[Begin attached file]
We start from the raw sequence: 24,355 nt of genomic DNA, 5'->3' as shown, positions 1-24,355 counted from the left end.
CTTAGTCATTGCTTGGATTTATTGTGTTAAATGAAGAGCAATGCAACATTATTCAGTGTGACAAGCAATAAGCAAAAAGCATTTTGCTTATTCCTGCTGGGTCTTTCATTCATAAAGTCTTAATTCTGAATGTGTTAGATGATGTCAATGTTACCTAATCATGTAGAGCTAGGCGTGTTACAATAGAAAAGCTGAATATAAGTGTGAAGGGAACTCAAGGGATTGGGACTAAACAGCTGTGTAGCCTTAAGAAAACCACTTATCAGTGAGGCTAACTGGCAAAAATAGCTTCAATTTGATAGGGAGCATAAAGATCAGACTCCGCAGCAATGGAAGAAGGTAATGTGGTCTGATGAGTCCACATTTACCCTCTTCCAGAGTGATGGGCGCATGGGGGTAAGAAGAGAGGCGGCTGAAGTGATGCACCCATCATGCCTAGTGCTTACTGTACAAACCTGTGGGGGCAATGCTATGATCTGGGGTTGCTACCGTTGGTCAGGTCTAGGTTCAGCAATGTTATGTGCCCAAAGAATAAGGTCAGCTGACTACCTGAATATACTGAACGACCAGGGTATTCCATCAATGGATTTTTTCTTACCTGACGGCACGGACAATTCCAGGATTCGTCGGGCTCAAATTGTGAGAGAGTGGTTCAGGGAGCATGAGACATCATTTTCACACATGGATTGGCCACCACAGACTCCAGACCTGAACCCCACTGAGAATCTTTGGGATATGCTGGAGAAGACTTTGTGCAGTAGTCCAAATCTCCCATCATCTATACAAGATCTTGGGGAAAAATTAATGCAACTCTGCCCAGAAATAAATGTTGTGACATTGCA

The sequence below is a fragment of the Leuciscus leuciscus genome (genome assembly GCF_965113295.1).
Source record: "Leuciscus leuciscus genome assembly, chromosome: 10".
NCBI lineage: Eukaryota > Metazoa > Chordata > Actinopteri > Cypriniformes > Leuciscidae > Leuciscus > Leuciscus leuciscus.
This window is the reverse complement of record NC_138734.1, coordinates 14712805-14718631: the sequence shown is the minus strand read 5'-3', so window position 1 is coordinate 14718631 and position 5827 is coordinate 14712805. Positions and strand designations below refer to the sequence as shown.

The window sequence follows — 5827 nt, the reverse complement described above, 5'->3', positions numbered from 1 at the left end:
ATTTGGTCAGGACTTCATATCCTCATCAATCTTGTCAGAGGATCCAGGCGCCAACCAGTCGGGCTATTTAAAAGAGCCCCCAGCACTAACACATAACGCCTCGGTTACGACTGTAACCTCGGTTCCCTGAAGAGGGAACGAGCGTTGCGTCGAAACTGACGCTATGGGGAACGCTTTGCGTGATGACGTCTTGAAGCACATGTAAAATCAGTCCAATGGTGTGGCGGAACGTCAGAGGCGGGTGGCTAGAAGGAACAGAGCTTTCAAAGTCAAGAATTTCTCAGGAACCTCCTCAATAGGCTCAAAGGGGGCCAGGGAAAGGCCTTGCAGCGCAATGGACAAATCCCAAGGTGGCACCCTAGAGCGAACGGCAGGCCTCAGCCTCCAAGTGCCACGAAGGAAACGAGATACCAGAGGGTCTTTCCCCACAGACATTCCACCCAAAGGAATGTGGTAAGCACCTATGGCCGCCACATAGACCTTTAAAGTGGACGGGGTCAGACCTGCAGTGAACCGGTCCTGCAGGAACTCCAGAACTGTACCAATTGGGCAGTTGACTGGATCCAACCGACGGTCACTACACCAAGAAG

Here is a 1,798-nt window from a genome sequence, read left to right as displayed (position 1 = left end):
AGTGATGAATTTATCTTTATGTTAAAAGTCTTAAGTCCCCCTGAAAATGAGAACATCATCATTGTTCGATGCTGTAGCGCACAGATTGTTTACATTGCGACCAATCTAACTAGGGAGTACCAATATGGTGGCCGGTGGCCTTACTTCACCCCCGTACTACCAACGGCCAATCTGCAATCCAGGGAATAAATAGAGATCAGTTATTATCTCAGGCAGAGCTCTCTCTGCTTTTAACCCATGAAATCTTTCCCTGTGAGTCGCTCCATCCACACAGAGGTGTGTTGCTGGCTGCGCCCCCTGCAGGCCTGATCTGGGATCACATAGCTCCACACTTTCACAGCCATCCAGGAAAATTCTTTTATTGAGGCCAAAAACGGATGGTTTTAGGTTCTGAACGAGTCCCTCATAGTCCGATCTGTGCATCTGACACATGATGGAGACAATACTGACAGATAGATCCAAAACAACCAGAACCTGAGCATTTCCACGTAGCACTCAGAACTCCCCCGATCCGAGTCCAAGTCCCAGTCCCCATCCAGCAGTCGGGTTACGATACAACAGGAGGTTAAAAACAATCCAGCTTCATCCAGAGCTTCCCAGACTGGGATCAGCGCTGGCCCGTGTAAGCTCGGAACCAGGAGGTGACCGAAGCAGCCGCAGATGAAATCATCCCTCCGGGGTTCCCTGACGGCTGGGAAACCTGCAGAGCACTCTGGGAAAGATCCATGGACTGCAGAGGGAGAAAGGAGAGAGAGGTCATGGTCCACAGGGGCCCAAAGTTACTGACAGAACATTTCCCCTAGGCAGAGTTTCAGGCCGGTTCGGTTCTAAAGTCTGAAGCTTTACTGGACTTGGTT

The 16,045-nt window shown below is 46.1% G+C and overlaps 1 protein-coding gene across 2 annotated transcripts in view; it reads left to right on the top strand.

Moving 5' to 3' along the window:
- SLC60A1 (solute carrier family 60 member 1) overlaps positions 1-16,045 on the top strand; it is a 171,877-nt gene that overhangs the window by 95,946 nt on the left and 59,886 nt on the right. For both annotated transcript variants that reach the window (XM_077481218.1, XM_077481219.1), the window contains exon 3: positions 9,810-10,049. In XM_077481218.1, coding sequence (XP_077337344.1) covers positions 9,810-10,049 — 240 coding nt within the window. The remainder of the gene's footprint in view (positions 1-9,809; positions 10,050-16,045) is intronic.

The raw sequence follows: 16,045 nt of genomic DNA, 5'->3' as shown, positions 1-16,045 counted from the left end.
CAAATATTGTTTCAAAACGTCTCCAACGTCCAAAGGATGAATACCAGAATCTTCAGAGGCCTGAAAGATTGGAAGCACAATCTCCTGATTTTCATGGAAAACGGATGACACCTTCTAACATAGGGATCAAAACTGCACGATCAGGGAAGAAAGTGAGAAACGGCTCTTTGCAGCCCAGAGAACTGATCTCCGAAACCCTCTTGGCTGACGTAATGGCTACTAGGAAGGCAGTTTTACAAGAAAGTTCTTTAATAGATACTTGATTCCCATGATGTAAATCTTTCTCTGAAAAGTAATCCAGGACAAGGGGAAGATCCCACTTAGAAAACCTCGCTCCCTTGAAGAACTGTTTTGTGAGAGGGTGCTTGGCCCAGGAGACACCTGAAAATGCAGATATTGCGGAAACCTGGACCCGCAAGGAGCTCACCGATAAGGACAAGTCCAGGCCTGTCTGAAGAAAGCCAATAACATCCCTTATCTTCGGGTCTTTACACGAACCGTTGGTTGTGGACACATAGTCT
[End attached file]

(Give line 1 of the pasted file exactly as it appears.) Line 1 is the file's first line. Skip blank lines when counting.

We start from the raw sequence: 24,355 nt of genomic DNA, 5'->3' as shown, positions 1-24,355 counted from the left end.